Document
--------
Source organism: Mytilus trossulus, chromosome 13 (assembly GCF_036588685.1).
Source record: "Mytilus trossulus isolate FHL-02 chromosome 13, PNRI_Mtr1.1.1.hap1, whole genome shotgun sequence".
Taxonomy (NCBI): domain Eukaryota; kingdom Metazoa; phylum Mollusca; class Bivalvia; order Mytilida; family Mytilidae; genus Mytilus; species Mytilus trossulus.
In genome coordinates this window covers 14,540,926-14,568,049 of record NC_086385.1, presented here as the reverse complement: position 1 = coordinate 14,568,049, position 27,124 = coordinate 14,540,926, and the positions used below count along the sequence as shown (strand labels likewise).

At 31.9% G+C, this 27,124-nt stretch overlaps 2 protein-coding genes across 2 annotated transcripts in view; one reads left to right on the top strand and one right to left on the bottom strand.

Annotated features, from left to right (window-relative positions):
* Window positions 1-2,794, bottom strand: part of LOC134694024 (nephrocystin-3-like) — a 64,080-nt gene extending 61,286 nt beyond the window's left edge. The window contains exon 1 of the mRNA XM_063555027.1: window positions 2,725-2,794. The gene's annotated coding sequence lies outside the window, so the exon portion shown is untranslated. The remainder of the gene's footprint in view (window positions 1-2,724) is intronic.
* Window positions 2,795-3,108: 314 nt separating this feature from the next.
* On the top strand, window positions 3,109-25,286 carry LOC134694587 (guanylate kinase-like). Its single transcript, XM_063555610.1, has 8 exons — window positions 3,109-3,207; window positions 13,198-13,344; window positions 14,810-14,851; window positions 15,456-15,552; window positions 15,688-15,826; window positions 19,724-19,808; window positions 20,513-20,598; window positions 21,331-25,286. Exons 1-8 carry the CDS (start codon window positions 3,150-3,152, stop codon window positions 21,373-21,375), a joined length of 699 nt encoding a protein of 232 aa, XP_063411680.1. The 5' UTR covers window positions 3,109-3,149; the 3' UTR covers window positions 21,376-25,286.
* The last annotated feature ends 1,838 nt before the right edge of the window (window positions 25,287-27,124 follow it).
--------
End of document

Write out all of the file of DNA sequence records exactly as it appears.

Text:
Source organism: Mytilus trossulus, chromosome 13 (assembly GCF_036588685.1).
Source record: "Mytilus trossulus isolate FHL-02 chromosome 13, PNRI_Mtr1.1.1.hap1, whole genome shotgun sequence".
Taxonomy (NCBI): domain Eukaryota; kingdom Metazoa; phylum Mollusca; class Bivalvia; order Mytilida; family Mytilidae; genus Mytilus; species Mytilus trossulus.
In genome coordinates this window covers 14,540,926-14,568,049 of record NC_086385.1, presented here as the reverse complement: position 1 = coordinate 14,568,049, position 27,124 = coordinate 14,540,926, and the positions used below count along the sequence as shown (strand labels likewise).

At 31.9% G+C, this 27,124-nt stretch overlaps 2 protein-coding genes across 2 annotated transcripts in view; one reads left to right on the top strand and one right to left on the bottom strand.

Annotated features, from left to right (window-relative positions):
* Window positions 1-2,794, bottom strand: part of LOC134694024 (nephrocystin-3-like) — a 64,080-nt gene extending 61,286 nt beyond the window's left edge. The window contains exon 1 of the mRNA XM_063555027.1: window positions 2,725-2,794. The gene's annotated coding sequence lies outside the window, so the exon portion shown is untranslated. The remainder of the gene's footprint in view (window positions 1-2,724) is intronic.
* Window positions 2,795-3,108: 314 nt separating this feature from the next.
* On the top strand, window positions 3,109-25,286 carry LOC134694587 (guanylate kinase-like). Its single transcript, XM_063555610.1, has 8 exons — window positions 3,109-3,207; window positions 13,198-13,344; window positions 14,810-14,851; window positions 15,456-15,552; window positions 15,688-15,826; window positions 19,724-19,808; window positions 20,513-20,598; window positions 21,331-25,286. Exons 1-8 carry the CDS (start codon window positions 3,150-3,152, stop codon window positions 21,373-21,375), a joined length of 699 nt encoding a protein of 232 aa, XP_063411680.1. The 5' UTR covers window positions 3,109-3,149; the 3' UTR covers window positions 21,376-25,286.
* The last annotated feature ends 1,838 nt before the right edge of the window (window positions 25,287-27,124 follow it).